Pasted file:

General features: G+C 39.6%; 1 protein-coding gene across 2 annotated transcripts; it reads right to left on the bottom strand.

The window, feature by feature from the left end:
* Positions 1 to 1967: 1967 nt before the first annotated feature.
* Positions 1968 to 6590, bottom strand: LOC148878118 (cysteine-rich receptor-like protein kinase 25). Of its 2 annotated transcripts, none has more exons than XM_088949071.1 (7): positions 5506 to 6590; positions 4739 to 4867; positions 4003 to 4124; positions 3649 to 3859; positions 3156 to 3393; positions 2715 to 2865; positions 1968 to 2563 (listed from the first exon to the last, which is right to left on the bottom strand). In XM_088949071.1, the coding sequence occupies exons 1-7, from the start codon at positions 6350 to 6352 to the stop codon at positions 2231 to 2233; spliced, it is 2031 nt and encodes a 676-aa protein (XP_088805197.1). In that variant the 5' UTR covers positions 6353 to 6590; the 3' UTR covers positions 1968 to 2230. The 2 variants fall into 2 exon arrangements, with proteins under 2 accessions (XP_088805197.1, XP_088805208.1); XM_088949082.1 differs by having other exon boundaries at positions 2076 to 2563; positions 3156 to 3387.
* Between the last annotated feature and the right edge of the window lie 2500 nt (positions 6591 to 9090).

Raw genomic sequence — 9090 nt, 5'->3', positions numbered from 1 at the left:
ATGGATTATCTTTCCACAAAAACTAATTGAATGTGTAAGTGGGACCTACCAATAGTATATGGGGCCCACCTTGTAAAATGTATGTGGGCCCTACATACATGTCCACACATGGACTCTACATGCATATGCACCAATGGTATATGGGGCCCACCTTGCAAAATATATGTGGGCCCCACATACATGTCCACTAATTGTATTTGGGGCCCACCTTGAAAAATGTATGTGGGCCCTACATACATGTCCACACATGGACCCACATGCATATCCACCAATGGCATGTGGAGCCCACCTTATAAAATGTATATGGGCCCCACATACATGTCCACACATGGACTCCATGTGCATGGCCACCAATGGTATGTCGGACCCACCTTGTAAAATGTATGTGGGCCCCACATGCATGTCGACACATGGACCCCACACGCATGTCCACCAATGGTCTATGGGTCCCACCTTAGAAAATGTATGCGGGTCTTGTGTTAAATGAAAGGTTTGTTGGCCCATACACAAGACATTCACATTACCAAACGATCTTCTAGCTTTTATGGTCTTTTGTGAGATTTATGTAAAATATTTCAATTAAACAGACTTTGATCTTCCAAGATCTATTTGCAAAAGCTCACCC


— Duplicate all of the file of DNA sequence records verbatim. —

General features: G+C 39.6%; 1 protein-coding gene across 2 annotated transcripts; it reads right to left on the bottom strand.

The window, feature by feature from the left end:
* Positions 1 to 1967: 1967 nt before the first annotated feature.
* Positions 1968 to 6590, bottom strand: LOC148878118 (cysteine-rich receptor-like protein kinase 25). Of its 2 annotated transcripts, none has more exons than XM_088949071.1 (7): positions 5506 to 6590; positions 4739 to 4867; positions 4003 to 4124; positions 3649 to 3859; positions 3156 to 3393; positions 2715 to 2865; positions 1968 to 2563 (listed from the first exon to the last, which is right to left on the bottom strand). In XM_088949071.1, the coding sequence occupies exons 1-7, from the start codon at positions 6350 to 6352 to the stop codon at positions 2231 to 2233; spliced, it is 2031 nt and encodes a 676-aa protein (XP_088805197.1). In that variant the 5' UTR covers positions 6353 to 6590; the 3' UTR covers positions 1968 to 2230. The 2 variants fall into 2 exon arrangements, with proteins under 2 accessions (XP_088805197.1, XP_088805208.1); XM_088949082.1 differs by having other exon boundaries at positions 2076 to 2563; positions 3156 to 3387.
* Between the last annotated feature and the right edge of the window lie 2500 nt (positions 6591 to 9090).

Raw genomic sequence — 9090 nt, 5'->3', positions numbered from 1 at the left:
ATGGATTATCTTTCCACAAAAACTAATTGAATGTGTAAGTGGGACCTACCAATAGTATATGGGGCCCACCTTGTAAAATGTATGTGGGCCCTACATACATGTCCACACATGGACTCTACATGCATATGCACCAATGGTATATGGGGCCCACCTTGCAAAATATATGTGGGCCCCACATACATGTCCACTAATTGTATTTGGGGCCCACCTTGAAAAATGTATGTGGGCCCTACATACATGTCCACACATGGACCCACATGCATATCCACCAATGGCATGTGGAGCCCACCTTATAAAATGTATATGGGCCCCACATACATGTCCACACATGGACTCCATGTGCATGGCCACCAATGGTATGTCGGACCCACCTTGTAAAATGTATGTGGGCCCCACATGCATGTCGACACATGGACCCCACACGCATGTCCACCAATGGTCTATGGGTCCCACCTTAGAAAATGTATGCGGGTCTTGTGTTAAATGAAAGGTTTGTTGGCCCATACACAAGACATTCACATTACCAAACGATCTTCTAGCTTTTATGGTCTTTTGTGAGATTTATGTAAAATATTTCAATTAAACAGACTTTGATCTTCCAAGATCTATTTGCAAAAGCTCACCC